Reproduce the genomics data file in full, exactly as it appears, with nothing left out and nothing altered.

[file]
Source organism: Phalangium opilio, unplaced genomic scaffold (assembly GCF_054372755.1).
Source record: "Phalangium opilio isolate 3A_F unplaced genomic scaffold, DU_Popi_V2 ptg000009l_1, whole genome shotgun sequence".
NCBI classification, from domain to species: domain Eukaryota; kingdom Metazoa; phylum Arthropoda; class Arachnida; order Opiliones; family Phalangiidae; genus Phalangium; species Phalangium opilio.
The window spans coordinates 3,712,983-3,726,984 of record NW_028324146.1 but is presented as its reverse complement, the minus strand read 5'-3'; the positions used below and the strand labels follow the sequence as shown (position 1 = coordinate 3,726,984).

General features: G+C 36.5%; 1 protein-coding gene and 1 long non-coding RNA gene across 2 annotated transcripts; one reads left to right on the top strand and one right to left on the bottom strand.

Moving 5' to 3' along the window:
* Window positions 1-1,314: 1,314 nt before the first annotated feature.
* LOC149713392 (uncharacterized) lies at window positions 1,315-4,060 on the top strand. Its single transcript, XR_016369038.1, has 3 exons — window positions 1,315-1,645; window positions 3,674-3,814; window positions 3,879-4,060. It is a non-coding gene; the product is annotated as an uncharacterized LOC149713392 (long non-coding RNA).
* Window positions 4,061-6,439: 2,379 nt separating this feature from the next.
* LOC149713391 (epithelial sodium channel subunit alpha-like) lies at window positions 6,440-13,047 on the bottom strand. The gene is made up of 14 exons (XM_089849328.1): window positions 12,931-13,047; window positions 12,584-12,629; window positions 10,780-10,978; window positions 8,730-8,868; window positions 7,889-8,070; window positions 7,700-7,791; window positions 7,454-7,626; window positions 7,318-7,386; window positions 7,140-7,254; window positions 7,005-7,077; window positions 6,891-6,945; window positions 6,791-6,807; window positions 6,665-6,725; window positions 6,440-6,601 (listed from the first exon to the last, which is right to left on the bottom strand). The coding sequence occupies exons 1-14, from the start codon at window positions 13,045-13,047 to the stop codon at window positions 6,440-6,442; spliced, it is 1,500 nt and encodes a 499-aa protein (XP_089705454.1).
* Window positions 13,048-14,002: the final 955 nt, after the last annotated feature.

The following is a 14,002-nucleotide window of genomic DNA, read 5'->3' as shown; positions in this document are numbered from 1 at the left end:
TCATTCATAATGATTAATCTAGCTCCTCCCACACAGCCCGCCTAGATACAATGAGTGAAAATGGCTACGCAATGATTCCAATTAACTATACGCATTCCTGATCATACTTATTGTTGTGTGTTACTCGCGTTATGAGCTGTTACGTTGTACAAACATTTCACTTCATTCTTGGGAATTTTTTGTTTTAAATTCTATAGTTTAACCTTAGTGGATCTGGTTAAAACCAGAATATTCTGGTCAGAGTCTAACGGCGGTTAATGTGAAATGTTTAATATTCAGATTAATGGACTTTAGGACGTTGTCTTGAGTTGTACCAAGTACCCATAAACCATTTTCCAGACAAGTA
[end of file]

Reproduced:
Source organism: Phalangium opilio, unplaced genomic scaffold (assembly GCF_054372755.1).
Source record: "Phalangium opilio isolate 3A_F unplaced genomic scaffold, DU_Popi_V2 ptg000009l_1, whole genome shotgun sequence".
NCBI classification, from domain to species: domain Eukaryota; kingdom Metazoa; phylum Arthropoda; class Arachnida; order Opiliones; family Phalangiidae; genus Phalangium; species Phalangium opilio.
The window spans coordinates 3,712,983-3,726,984 of record NW_028324146.1 but is presented as its reverse complement, the minus strand read 5'-3'; the positions used below and the strand labels follow the sequence as shown (position 1 = coordinate 3,726,984).

General features: G+C 36.5%; 1 protein-coding gene and 1 long non-coding RNA gene across 2 annotated transcripts; one reads left to right on the top strand and one right to left on the bottom strand.

Moving 5' to 3' along the window:
* Window positions 1-1,314: 1,314 nt before the first annotated feature.
* LOC149713392 (uncharacterized) lies at window positions 1,315-4,060 on the top strand. Its single transcript, XR_016369038.1, has 3 exons — window positions 1,315-1,645; window positions 3,674-3,814; window positions 3,879-4,060. It is a non-coding gene; the product is annotated as an uncharacterized LOC149713392 (long non-coding RNA).
* Window positions 4,061-6,439: 2,379 nt separating this feature from the next.
* LOC149713391 (epithelial sodium channel subunit alpha-like) lies at window positions 6,440-13,047 on the bottom strand. The gene is made up of 14 exons (XM_089849328.1): window positions 12,931-13,047; window positions 12,584-12,629; window positions 10,780-10,978; window positions 8,730-8,868; window positions 7,889-8,070; window positions 7,700-7,791; window positions 7,454-7,626; window positions 7,318-7,386; window positions 7,140-7,254; window positions 7,005-7,077; window positions 6,891-6,945; window positions 6,791-6,807; window positions 6,665-6,725; window positions 6,440-6,601 (listed from the first exon to the last, which is right to left on the bottom strand). The coding sequence occupies exons 1-14, from the start codon at window positions 13,045-13,047 to the stop codon at window positions 6,440-6,442; spliced, it is 1,500 nt and encodes a 499-aa protein (XP_089705454.1).
* Window positions 13,048-14,002: the final 955 nt, after the last annotated feature.

The following is a 14,002-nucleotide window of genomic DNA, read 5'->3' as shown; positions in this document are numbered from 1 at the left end:
TCATTCATAATGATTAATCTAGCTCCTCCCACACAGCCCGCCTAGATACAATGAGTGAAAATGGCTACGCAATGATTCCAATTAACTATACGCATTCCTGATCATACTTATTGTTGTGTGTTACTCGCGTTATGAGCTGTTACGTTGTACAAACATTTCACTTCATTCTTGGGAATTTTTTGTTTTAAATTCTATAGTTTAACCTTAGTGGATCTGGTTAAAACCAGAATATTCTGGTCAGAGTCTAACGGCGGTTAATGTGAAATGTTTAATATTCAGATTAATGGACTTTAGGACGTTGTCTTGAGTTGTACCAAGTACCCATAAACCATTTTCCAGACAAGTA